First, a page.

The PHSI increased 0.6% in the Northeast, but fell 1.2% in the South, 2.5% in the Midwest and 6.7% in the West. Year-over-year, the PHSI increased 5.7% in the Northeast, but decreased 1.0% in the West, 1.3% in the South and 2.4% in the Midwest.
NAR recently reported a decline in confidence among renters who are contemplating the best time to buy a home. The election boosted the U.S. 10-year Treasury note from 1.83% the day before the election to 2.54% on December 28, 2016, and mortgage rates followed quickly. The Freddie Mac Weekly Survey reported a 30-year commitment rate of 3.54% on November 3, which increased to 4.30% for the week ending December 22, 2016. However, November existing sales continued a solid year-end path, and total 2016 existing sales are expected to reach the highest level since 2006. As the economy adds jobs, increased demand among first-time buyers will help fuel existing sales into 2017.
US home price gains slowed slighting in July, as many on Wall Street are speculating that the Federal Reserve will raise rates before the end of the year. The S&P/Case-Shiller 20-City Composite Index rose 5.0% year-over-year, missing analysts’ expectations of a 5.1% increase but still above the 4.8% pace of the prior two years.
The recent surge in real estate demand has pushed home prices near their pre-crisis peak in 2006, which is making it increasingly difficult for new home buyers to enter the market. Home sales fell 0.9% in August from the previous month, according to the National Association of Realtors. That’s the second straight month of declines.
Higher home prices have begged the question by many as to whether the current pace is sustainable, or if there’s reason to fear another massive collapse in real estate.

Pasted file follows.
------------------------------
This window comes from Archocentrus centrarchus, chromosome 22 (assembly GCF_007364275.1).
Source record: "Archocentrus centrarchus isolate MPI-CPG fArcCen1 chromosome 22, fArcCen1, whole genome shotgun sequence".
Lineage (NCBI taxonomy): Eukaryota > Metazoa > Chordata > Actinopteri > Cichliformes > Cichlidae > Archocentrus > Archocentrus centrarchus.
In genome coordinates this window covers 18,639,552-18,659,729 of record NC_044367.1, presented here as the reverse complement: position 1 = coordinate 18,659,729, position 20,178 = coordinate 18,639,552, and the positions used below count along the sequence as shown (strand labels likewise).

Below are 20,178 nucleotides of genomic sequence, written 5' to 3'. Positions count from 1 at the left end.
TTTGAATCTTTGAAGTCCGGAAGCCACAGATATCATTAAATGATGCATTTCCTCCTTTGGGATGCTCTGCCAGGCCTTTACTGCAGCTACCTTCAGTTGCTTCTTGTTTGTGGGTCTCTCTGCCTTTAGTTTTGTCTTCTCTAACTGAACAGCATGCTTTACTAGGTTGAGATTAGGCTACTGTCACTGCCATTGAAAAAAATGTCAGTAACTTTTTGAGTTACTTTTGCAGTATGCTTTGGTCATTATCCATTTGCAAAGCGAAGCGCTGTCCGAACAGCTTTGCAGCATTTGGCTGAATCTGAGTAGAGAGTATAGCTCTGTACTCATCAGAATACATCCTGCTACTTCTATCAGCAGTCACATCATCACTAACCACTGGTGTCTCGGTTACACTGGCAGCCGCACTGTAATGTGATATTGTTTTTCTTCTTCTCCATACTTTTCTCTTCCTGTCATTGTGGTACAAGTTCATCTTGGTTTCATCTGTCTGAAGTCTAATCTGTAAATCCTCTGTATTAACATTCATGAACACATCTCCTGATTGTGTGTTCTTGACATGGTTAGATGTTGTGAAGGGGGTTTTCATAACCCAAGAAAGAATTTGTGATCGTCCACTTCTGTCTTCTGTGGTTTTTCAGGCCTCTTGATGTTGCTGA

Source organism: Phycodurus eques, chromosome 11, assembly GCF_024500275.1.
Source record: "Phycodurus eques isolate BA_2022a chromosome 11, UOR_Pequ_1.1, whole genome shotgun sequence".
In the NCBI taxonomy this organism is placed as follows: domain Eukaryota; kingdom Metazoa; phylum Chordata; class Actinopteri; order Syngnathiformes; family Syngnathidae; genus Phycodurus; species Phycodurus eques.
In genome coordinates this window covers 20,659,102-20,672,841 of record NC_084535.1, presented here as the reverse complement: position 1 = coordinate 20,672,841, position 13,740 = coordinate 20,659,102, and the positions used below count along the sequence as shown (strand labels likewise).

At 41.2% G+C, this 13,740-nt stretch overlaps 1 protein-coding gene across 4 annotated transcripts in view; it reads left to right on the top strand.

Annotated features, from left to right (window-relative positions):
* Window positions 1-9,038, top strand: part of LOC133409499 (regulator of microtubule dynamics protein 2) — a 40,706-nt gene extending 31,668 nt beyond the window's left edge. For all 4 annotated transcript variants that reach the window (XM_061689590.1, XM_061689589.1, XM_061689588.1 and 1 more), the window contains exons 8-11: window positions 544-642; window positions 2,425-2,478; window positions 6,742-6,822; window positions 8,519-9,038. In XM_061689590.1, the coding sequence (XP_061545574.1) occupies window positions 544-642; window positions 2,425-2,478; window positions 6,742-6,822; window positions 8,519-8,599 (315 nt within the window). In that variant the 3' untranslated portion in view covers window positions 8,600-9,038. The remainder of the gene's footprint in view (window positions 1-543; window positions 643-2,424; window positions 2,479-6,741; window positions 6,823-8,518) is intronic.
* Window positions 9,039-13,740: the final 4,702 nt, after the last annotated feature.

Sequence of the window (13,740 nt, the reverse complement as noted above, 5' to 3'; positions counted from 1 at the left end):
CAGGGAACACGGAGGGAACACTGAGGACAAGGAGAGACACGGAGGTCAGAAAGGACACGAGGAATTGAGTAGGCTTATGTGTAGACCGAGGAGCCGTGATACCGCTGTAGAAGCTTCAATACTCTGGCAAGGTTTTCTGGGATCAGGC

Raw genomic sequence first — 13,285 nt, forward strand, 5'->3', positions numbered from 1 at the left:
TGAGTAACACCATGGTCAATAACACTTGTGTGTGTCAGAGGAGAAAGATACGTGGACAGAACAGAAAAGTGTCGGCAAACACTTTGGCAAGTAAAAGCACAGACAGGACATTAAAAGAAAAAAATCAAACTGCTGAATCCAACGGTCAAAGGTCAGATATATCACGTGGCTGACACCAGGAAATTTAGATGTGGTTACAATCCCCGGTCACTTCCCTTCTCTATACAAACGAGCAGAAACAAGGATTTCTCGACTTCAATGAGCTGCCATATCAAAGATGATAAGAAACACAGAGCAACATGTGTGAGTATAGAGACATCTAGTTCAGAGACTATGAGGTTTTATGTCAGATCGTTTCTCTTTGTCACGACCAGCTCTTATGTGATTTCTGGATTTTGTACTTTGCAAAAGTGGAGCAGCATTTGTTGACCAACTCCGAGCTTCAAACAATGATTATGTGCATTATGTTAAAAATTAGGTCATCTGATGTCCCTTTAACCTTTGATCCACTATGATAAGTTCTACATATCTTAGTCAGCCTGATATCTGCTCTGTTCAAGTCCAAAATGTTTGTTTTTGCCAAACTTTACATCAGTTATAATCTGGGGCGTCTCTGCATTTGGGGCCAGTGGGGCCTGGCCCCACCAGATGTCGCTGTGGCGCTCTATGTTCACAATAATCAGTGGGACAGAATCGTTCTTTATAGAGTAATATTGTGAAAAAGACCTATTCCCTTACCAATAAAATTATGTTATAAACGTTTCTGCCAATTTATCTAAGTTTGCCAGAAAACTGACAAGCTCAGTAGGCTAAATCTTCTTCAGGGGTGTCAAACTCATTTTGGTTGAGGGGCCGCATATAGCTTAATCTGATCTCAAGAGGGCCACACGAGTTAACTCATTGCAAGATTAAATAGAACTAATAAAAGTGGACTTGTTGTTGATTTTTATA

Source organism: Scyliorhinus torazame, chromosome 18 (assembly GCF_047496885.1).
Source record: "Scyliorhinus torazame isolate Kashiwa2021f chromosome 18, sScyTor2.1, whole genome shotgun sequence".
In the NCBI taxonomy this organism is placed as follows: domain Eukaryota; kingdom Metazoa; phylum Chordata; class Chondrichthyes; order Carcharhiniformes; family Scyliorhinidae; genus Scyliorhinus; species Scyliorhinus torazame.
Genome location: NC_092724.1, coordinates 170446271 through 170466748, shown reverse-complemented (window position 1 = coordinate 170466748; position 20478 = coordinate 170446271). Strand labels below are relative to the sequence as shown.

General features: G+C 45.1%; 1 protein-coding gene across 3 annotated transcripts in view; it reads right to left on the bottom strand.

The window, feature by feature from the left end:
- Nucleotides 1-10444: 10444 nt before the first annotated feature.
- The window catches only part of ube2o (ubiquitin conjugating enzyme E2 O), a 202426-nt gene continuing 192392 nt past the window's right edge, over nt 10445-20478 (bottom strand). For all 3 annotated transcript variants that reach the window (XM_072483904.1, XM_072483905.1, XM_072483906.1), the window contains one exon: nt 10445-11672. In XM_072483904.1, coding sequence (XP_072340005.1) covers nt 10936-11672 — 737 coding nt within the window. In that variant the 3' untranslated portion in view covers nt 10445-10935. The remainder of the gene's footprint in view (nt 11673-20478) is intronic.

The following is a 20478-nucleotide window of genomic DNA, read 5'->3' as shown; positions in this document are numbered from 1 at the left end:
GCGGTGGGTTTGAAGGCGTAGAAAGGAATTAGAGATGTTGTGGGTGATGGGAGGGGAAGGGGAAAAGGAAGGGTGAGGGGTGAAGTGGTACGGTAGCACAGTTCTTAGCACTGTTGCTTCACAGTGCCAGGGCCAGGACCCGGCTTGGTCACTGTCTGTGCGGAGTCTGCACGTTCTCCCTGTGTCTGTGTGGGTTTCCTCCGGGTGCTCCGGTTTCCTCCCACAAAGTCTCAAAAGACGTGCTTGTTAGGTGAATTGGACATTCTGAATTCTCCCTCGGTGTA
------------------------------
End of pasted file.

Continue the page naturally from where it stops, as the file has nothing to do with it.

“There’s always reason to worry [about a coming collapse],” Robert Shiller, Nobel Prize–winning economist and co-creator of the S&P/Case Shiller Index, told Yahoo Finance’s Seana Smith in the video above. But he is quick to point out one stark difference between today’s housing market and that of 2006. “We’re in a holding pattern right now … People are less excited about buying because they themselves don’t believe [home prices] will be going up a lot. Back in 2006, when the homeownership rate was setting records, people had extravagant expectations.”
His comments on Americans’ hesitation to buy echo the findings of a recent study byPulsenomics, which found that just 38% of renters surveyed think now is a good time to buy. Today, home values have reached or surpassed peak levels in about a quarter of US markets.
How rising rates could impact the housing market
While prospective buyers continue to benefit from relatively low borrowing costs, the big question is whether a series of rate hikes will increase mortgage rates and prompt a fallout in the housing sector. Fed funds futures suggests a roughly 57% chance of higher US interest rates by December, according to data from CME Group.
Shiller says it’s very difficult to forecast how the housing market will react to rising rates but is quick to point out that even in an uncertain environment, rate hikes shouldn’t be a factor for potential buyers.
“The Fed raised [rates] in December just a quarter of one percent, and plausibly they’ll raise [rates] by another quarter or a half percent, and it may not be a big deal,” said Shiller. “On the other hand, it might be a big deal because we’re in this strange period of near zero interest rates, and if people see it as a major turning point, it could affect home prices … My opinion is if you want a house, go out and buy it. It’s not an extremely unusual time. There are always risks.
The Pending Home Sales Index decreased 2.4% in August, declining for the third time in four months, and falling 0.2% below its level for the same month a year ago. The Pending Home Sales Index (PHSI), a forward-looking indicator based on signed contracts reported by the National Association of Realtors (NAR),decreased to 108.5 in August from a downwardly revised 111.2 in July.